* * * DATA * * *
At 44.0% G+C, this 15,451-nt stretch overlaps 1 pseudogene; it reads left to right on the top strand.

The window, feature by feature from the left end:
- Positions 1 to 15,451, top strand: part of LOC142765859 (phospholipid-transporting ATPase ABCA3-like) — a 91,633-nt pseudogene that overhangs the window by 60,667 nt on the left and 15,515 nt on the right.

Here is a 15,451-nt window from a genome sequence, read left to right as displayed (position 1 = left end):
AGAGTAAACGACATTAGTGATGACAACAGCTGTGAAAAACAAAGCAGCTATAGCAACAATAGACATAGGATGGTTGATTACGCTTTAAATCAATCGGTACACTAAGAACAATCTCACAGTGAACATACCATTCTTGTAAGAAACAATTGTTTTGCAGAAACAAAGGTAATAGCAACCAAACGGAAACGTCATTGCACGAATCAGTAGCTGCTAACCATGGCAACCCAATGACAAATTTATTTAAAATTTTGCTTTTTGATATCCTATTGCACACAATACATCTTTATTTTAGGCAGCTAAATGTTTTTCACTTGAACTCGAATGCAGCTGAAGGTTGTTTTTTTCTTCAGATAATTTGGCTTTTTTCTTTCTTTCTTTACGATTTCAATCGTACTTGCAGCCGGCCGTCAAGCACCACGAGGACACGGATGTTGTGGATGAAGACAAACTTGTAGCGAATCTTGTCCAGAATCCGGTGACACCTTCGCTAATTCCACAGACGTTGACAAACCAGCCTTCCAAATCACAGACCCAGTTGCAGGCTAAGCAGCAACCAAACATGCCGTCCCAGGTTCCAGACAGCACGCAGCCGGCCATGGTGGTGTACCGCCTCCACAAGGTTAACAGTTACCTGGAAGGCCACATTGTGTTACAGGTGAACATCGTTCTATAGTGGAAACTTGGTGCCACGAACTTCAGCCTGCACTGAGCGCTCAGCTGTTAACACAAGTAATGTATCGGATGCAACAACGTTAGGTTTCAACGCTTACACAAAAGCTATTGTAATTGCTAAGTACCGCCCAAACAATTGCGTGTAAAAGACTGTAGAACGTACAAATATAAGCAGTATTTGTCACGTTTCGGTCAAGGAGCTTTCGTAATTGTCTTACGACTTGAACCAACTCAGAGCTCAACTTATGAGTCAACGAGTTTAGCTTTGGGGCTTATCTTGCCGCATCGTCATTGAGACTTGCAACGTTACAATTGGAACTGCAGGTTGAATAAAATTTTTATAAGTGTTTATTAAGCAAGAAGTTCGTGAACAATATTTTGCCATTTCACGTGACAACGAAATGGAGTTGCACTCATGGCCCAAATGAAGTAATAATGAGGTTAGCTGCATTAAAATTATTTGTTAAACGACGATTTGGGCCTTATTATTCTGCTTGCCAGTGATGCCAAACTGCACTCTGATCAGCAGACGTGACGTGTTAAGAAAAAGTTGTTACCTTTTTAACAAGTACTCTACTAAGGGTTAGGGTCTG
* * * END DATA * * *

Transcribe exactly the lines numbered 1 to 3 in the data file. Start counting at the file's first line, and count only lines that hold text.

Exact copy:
At 44.0% G+C, this 15,451-nt stretch overlaps 1 pseudogene; it reads left to right on the top strand.

The window, feature by feature from the left end:
- Positions 1 to 15,451, top strand: part of LOC142765859 (phospholipid-transporting ATPase ABCA3-like) — a 91,633-nt pseudogene that overhangs the window by 60,667 nt on the left and 15,515 nt on the right.